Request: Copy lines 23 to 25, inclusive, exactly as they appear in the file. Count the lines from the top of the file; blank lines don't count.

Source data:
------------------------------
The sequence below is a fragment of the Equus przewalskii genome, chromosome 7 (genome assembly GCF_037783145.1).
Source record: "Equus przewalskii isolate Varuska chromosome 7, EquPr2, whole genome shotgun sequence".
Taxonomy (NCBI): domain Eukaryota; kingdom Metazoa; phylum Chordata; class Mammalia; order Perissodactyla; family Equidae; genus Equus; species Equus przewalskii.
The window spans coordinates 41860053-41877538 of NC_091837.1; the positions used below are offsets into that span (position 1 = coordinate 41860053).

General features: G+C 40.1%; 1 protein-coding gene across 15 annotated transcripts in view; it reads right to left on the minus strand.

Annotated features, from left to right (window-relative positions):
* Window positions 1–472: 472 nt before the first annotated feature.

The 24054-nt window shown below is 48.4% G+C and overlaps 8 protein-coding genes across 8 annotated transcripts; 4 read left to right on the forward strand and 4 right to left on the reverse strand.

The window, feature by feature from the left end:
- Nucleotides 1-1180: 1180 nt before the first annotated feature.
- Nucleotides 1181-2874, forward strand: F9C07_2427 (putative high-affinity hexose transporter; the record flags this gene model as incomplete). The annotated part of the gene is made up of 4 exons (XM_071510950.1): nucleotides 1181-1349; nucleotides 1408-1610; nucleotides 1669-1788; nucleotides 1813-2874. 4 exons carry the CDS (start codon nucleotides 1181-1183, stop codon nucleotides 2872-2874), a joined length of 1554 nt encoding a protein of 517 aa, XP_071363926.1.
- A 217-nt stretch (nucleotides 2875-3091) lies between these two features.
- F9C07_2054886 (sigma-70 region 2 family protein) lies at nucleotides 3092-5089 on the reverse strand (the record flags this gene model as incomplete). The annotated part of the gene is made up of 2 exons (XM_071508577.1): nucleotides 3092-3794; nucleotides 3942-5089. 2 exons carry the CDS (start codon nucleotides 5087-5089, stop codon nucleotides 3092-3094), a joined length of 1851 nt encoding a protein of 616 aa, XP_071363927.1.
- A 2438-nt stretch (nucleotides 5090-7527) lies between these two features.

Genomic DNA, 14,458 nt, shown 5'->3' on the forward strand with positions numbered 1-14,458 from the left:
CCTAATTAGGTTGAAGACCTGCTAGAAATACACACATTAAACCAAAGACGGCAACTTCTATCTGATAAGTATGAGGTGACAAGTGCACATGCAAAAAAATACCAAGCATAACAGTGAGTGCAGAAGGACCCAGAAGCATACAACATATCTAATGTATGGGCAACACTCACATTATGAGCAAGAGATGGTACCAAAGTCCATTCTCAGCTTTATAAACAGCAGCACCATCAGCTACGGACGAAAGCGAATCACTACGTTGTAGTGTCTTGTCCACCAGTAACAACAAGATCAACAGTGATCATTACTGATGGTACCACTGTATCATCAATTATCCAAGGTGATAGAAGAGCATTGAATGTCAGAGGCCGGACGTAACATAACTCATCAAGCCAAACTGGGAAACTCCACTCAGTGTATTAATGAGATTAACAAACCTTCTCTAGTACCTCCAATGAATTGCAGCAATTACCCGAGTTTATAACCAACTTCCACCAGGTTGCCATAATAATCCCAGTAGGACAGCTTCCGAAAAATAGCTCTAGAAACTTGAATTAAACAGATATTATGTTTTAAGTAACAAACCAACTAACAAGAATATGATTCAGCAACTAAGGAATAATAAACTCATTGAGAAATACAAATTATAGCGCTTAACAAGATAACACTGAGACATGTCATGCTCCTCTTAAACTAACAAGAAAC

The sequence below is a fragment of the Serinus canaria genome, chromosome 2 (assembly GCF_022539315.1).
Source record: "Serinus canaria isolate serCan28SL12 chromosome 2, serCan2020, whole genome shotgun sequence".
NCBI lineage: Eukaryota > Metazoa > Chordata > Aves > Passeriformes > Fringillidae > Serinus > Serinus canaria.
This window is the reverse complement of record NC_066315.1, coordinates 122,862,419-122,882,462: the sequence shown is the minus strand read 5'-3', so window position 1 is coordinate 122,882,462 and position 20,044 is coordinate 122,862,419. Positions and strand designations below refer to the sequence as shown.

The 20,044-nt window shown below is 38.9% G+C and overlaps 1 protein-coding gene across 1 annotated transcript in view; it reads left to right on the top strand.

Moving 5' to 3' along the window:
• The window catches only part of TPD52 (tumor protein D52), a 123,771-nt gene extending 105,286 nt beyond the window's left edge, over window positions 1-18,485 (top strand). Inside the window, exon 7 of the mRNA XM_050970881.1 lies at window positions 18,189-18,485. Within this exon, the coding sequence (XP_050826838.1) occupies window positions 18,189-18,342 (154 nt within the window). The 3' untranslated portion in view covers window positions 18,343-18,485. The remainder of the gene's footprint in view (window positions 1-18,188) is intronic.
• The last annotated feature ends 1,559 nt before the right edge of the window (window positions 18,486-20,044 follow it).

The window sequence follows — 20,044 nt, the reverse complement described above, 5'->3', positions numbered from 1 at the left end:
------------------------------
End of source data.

• The window catches only part of TPD52 (tumor protein D52), a 123,771-nt gene extending 105,286 nt beyond the window's left edge, over window positions 1-18,485 (top strand). Inside the window, exon 7 of the mRNA XM_050970881.1 lies at window positions 18,189-18,485. Within this exon, the coding sequence (XP_050826838.1) occupies window positions 18,189-18,342 (154 nt within the window). The 3' untranslated portion in view covers window positions 18,343-18,485. The remainder of the gene's footprint in view (window positions 1-18,188) is intronic.
• The last annotated feature ends 1,559 nt before the right edge of the window (window positions 18,486-20,044 follow it).

The window sequence follows — 20,044 nt, the reverse complement described above, 5'->3', positions numbered from 1 at the left end: